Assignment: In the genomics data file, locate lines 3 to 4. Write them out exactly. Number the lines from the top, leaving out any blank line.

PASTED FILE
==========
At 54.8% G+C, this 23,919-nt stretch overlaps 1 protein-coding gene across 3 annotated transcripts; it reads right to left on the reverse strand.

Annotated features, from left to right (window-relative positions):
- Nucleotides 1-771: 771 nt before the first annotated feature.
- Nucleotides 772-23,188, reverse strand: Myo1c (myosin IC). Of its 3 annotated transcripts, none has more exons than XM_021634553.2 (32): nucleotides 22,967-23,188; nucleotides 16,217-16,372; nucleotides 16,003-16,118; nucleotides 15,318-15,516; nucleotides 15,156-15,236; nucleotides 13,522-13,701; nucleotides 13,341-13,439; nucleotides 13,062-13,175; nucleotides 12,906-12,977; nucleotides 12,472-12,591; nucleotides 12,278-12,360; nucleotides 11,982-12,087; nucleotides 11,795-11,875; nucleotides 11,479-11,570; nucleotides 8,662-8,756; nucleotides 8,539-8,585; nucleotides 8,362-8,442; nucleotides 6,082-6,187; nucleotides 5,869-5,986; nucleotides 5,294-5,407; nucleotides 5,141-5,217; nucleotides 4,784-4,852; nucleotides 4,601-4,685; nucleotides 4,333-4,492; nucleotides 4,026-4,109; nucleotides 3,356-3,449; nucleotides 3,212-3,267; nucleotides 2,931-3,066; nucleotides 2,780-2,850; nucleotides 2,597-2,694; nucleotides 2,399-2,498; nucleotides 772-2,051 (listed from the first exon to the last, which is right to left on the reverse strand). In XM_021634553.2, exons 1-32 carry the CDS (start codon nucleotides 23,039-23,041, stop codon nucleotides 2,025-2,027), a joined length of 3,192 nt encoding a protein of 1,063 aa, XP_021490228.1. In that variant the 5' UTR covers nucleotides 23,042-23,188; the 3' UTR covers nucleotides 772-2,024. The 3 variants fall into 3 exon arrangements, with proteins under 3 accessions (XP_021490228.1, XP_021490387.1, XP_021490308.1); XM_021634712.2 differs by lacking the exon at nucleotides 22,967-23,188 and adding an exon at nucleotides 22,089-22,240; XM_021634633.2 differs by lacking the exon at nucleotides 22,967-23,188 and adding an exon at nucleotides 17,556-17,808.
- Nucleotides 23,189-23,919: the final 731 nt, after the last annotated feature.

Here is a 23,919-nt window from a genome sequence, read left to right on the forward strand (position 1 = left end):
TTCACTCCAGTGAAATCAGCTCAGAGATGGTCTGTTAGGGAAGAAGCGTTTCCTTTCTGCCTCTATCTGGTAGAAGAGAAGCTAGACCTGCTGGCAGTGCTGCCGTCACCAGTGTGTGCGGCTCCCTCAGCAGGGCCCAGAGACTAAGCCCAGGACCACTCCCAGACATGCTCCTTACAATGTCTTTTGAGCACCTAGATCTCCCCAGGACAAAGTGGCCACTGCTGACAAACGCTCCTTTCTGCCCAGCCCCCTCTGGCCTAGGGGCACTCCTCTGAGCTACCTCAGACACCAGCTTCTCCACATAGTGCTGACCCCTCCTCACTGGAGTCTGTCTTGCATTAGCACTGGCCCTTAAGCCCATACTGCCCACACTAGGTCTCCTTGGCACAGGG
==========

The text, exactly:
- Nucleotides 1-771: 771 nt before the first annotated feature.
- Nucleotides 772-23,188, reverse strand: Myo1c (myosin IC). Of its 3 annotated transcripts, none has more exons than XM_021634553.2 (32): nucleotides 22,967-23,188; nucleotides 16,217-16,372; nucleotides 16,003-16,118; nucleotides 15,318-15,516; nucleotides 15,156-15,236; nucleotides 13,522-13,701; nucleotides 13,341-13,439; nucleotides 13,062-13,175; nucleotides 12,906-12,977; nucleotides 12,472-12,591; nucleotides 12,278-12,360; nucleotides 11,982-12,087; nucleotides 11,795-11,875; nucleotides 11,479-11,570; nucleotides 8,662-8,756; nucleotides 8,539-8,585; nucleotides 8,362-8,442; nucleotides 6,082-6,187; nucleotides 5,869-5,986; nucleotides 5,294-5,407; nucleotides 5,141-5,217; nucleotides 4,784-4,852; nucleotides 4,601-4,685; nucleotides 4,333-4,492; nucleotides 4,026-4,109; nucleotides 3,356-3,449; nucleotides 3,212-3,267; nucleotides 2,931-3,066; nucleotides 2,780-2,850; nucleotides 2,597-2,694; nucleotides 2,399-2,498; nucleotides 772-2,051 (listed from the first exon to the last, which is right to left on the reverse strand). In XM_021634553.2, exons 1-32 carry the CDS (start codon nucleotides 23,039-23,041, stop codon nucleotides 2,025-2,027), a joined length of 3,192 nt encoding a protein of 1,063 aa, XP_021490228.1. In that variant the 5' UTR covers nucleotides 23,042-23,188; the 3' UTR covers nucleotides 772-2,024. The 3 variants fall into 3 exon arrangements, with proteins under 3 accessions (XP_021490228.1, XP_021490387.1, XP_021490308.1); XM_021634712.2 differs by lacking the exon at nucleotides 22,967-23,188 and adding an exon at nucleotides 22,089-22,240; XM_021634633.2 differs by lacking the exon at nucleotides 22,967-23,188 and adding an exon at nucleotides 17,556-17,808.